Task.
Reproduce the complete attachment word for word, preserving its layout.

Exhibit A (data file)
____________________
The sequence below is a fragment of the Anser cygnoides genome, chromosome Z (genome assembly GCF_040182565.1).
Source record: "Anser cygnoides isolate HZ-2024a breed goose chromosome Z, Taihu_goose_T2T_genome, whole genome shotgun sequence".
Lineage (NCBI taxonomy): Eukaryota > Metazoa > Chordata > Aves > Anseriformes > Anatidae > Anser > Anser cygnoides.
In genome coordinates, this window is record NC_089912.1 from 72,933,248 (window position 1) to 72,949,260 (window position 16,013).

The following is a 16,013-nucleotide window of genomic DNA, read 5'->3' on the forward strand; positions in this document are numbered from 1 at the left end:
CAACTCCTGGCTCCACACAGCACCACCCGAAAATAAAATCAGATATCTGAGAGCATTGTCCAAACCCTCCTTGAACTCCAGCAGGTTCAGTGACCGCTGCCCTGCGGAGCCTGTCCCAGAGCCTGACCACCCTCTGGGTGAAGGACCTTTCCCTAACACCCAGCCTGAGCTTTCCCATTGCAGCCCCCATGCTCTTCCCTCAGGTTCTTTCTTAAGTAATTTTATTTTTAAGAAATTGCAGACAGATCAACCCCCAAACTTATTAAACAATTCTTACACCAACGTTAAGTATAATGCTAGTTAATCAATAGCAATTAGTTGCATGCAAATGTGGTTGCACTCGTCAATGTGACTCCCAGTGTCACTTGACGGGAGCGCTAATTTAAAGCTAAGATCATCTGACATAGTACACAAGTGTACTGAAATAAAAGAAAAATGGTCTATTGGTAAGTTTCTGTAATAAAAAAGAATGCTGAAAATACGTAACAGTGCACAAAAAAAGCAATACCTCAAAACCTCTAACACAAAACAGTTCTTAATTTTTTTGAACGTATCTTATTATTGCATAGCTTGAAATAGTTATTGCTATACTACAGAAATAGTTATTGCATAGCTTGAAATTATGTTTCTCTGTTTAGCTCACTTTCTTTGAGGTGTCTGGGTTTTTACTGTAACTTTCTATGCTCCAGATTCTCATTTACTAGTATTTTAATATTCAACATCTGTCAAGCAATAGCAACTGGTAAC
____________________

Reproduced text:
The sequence below is a fragment of the Anser cygnoides genome, chromosome Z (genome assembly GCF_040182565.1).
Source record: "Anser cygnoides isolate HZ-2024a breed goose chromosome Z, Taihu_goose_T2T_genome, whole genome shotgun sequence".
Lineage (NCBI taxonomy): Eukaryota > Metazoa > Chordata > Aves > Anseriformes > Anatidae > Anser > Anser cygnoides.
In genome coordinates, this window is record NC_089912.1 from 72,933,248 (window position 1) to 72,949,260 (window position 16,013).

The following is a 16,013-nucleotide window of genomic DNA, read 5'->3' on the forward strand; positions in this document are numbered from 1 at the left end:
CAACTCCTGGCTCCACACAGCACCACCCGAAAATAAAATCAGATATCTGAGAGCATTGTCCAAACCCTCCTTGAACTCCAGCAGGTTCAGTGACCGCTGCCCTGCGGAGCCTGTCCCAGAGCCTGACCACCCTCTGGGTGAAGGACCTTTCCCTAACACCCAGCCTGAGCTTTCCCATTGCAGCCCCCATGCTCTTCCCTCAGGTTCTTTCTTAAGTAATTTTATTTTTAAGAAATTGCAGACAGATCAACCCCCAAACTTATTAAACAATTCTTACACCAACGTTAAGTATAATGCTAGTTAATCAATAGCAATTAGTTGCATGCAAATGTGGTTGCACTCGTCAATGTGACTCCCAGTGTCACTTGACGGGAGCGCTAATTTAAAGCTAAGATCATCTGACATAGTACACAAGTGTACTGAAATAAAAGAAAAATGGTCTATTGGTAAGTTTCTGTAATAAAAAAGAATGCTGAAAATACGTAACAGTGCACAAAAAAAGCAATACCTCAAAACCTCTAACACAAAACAGTTCTTAATTTTTTTGAACGTATCTTATTATTGCATAGCTTGAAATAGTTATTGCTATACTACAGAAATAGTTATTGCATAGCTTGAAATTATGTTTCTCTGTTTAGCTCACTTTCTTTGAGGTGTCTGGGTTTTTACTGTAACTTTCTATGCTCCAGATTCTCATTTACTAGTATTTTAATATTCAACATCTGTCAAGCAATAGCAACTGGTAAC